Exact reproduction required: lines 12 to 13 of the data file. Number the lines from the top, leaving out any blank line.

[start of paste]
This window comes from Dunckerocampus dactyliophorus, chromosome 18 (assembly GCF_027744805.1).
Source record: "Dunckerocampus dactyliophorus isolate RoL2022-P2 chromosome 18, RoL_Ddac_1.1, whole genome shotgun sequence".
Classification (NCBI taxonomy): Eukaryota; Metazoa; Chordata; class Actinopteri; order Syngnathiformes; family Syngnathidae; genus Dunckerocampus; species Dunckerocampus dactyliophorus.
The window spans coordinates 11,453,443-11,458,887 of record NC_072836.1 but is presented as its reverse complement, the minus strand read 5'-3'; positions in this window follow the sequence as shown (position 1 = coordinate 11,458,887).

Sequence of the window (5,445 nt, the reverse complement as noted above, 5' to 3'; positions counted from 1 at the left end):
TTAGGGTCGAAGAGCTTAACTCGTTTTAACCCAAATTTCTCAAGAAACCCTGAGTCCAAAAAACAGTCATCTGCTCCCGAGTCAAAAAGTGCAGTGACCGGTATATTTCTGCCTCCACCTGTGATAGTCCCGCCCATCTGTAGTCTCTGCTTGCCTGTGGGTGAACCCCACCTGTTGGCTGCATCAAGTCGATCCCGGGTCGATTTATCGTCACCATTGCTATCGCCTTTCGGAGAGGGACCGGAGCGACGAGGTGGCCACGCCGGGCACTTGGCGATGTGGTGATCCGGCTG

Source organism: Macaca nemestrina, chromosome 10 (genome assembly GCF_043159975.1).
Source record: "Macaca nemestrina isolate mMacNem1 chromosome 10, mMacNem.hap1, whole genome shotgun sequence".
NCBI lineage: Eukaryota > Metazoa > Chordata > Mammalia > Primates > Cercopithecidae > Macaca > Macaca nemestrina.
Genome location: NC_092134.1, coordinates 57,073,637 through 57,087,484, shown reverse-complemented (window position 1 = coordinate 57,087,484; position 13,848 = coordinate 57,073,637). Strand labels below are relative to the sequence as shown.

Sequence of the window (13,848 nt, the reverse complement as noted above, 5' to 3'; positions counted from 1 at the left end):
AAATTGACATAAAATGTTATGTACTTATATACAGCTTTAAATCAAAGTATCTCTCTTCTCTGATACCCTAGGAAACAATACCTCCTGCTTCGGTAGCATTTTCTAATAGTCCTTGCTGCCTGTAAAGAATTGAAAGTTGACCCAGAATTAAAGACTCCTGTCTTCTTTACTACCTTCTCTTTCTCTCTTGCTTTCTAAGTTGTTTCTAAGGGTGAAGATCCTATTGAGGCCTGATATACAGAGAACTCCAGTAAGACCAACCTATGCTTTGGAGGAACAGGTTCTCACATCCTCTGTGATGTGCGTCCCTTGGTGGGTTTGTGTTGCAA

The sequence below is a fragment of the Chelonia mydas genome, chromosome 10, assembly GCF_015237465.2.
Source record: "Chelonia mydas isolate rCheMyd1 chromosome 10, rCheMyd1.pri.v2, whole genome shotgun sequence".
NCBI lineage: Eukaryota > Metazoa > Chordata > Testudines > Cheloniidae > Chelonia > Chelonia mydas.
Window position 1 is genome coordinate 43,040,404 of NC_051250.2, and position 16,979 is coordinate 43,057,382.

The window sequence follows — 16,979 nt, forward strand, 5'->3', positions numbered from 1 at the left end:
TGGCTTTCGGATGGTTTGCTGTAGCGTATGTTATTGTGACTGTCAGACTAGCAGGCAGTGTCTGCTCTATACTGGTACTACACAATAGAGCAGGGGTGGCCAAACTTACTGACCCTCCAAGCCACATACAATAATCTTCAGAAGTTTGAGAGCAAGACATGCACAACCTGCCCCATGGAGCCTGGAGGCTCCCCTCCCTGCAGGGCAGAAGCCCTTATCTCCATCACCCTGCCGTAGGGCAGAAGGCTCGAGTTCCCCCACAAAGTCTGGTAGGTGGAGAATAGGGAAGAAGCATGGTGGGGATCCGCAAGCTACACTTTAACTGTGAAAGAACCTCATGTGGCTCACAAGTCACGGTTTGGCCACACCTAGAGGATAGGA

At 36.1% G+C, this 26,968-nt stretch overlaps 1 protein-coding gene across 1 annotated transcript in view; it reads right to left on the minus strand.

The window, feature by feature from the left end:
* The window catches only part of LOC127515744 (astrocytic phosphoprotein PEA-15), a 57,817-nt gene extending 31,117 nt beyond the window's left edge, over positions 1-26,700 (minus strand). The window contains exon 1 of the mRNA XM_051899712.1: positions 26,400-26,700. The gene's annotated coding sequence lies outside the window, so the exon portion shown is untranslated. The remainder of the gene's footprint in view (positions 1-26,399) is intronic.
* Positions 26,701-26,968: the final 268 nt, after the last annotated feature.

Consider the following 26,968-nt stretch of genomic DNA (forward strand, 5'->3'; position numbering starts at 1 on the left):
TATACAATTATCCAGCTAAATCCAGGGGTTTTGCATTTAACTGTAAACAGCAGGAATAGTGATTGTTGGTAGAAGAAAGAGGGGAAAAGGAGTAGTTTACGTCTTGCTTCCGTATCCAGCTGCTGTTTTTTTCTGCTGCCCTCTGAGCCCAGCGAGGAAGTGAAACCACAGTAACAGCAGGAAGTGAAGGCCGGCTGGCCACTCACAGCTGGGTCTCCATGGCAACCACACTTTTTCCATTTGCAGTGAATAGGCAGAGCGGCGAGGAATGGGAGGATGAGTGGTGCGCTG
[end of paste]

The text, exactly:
AAATTGACATAAAATGTTATGTACTTATATACAGCTTTAAATCAAAGTATCTCTCTTCTCTGATACCCTAGGAAACAATACCTCCTGCTTCGGTAGCATTTTCTAATAGTCCTTGCTGCCTGTAAAGAATTGAAAGTTGACCCAGAATTAAAGACTCCTGTCTTCTTTACTACCTTCTCTTTCTCTCTTGCTTTCTAAGTTGTTTCTAAGGGTGAAGATCCTATTGAGGCCTGATATACAGAGAACTCCAGTAAGACCAACCTATGCTTTGGAGGAACAGGTTCTCACATCCTCTGTGATGTGCGTCCCTTGGTGGGTTTGTGTTGCAA

The sequence below is a fragment of the Chelonia mydas genome, chromosome 10, assembly GCF_015237465.2.